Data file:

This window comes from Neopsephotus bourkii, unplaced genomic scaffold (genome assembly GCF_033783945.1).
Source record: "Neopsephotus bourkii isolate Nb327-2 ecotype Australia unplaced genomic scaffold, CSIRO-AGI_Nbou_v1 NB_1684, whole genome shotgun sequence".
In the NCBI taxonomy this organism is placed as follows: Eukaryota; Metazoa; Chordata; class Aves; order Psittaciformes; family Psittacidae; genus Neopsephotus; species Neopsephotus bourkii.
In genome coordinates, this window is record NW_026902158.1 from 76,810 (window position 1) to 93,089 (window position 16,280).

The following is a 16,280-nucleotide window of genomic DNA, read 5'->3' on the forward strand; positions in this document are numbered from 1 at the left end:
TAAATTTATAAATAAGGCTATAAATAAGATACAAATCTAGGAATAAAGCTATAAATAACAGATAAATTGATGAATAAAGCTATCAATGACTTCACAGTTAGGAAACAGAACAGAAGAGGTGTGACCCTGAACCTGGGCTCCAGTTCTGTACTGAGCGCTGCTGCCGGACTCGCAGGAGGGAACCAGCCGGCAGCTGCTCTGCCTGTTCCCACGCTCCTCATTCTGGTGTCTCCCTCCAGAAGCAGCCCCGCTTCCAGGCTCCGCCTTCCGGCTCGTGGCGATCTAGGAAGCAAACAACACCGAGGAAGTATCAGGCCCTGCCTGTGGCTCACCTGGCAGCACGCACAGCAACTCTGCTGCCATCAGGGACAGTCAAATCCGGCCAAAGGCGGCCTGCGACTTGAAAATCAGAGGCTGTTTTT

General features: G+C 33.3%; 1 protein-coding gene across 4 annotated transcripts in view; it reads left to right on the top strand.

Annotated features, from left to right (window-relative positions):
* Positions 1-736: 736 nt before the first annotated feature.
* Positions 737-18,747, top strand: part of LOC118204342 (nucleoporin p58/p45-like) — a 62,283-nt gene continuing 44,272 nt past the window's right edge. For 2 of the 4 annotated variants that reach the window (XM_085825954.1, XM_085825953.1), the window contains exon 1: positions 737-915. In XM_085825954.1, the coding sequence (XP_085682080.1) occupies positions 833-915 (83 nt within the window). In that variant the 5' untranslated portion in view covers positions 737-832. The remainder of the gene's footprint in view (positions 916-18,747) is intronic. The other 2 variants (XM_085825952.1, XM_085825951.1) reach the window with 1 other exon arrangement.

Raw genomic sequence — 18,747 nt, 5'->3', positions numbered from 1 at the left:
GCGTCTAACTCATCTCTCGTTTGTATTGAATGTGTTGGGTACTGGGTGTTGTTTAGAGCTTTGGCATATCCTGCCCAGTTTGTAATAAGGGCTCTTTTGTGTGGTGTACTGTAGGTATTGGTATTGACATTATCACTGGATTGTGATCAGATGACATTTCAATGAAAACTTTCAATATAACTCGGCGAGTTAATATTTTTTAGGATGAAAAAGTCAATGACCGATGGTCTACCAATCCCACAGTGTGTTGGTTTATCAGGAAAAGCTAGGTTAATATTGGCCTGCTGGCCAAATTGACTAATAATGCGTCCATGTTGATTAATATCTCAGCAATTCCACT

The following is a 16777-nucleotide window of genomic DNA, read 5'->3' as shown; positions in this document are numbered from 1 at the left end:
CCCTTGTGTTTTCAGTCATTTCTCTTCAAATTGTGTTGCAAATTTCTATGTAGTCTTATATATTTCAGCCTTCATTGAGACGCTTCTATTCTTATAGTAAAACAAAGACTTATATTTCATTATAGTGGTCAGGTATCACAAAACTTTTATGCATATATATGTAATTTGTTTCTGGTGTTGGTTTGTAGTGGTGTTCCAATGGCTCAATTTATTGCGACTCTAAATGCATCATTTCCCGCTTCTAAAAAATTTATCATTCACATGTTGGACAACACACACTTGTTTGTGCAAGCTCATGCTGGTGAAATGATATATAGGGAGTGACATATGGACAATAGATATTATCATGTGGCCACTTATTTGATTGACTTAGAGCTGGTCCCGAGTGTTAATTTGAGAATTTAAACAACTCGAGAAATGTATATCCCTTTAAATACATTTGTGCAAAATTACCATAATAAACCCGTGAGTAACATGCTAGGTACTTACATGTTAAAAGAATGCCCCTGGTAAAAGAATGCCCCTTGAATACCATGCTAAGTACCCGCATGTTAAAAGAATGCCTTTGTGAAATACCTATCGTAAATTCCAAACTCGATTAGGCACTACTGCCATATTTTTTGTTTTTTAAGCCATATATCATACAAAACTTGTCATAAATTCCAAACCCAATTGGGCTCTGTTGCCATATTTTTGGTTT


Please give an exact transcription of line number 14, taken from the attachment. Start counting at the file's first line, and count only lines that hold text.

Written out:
CCCTTGTGTTTTCAGTCATTTCTCTTCAAATTGTGTTGCAAATTTCTATGTAGTCTTATATATTTCAGCCTTCATTGAGACGCTTCTATTCTTATAGTAAAACAAAGACTTATATTTCATTATAGTGGTCAGGTATCACAAAACTTTTATGCATATATATGTAATTTGTTTCTGGTGTTGGTTTGTAGTGGTGTTCCAATGGCTCAATTTATTGCGACTCTAAATGCATCATTTCCCGCTTCTAAAAAATTTATCATTCACATGTTGGACAACACACACTTGTTTGTGCAAGCTCATGCTGGTGAAATGATATATAGGGAGTGACATATGGACAATAGATATTATCATGTGGCCACTTATTTGATTGACTTAGAGCTGGTCCCGAGTGTTAATTTGAGAATTTAAACAACTCGAGAAATGTATATCCCTTTAAATACATTTGTGCAAAATTACCATAATAAACCCGTGAGTAACATGCTAGGTACTTACATGTTAAAAGAATGCCCCTGGTAAAAGAATGCCCCTTGAATACCATGCTAAGTACCCGCATGTTAAAAGAATGCCTTTGTGAAATACCTATCGTAAATTCCAAACTCGATTAGGCACTACTGCCATATTTTTTGTTTTTTAAGCCATATATCATACAAAACTTGTCATAAATTCCAAACCCAATTGGGCTCTGTTGCCATATTTTTGGTTT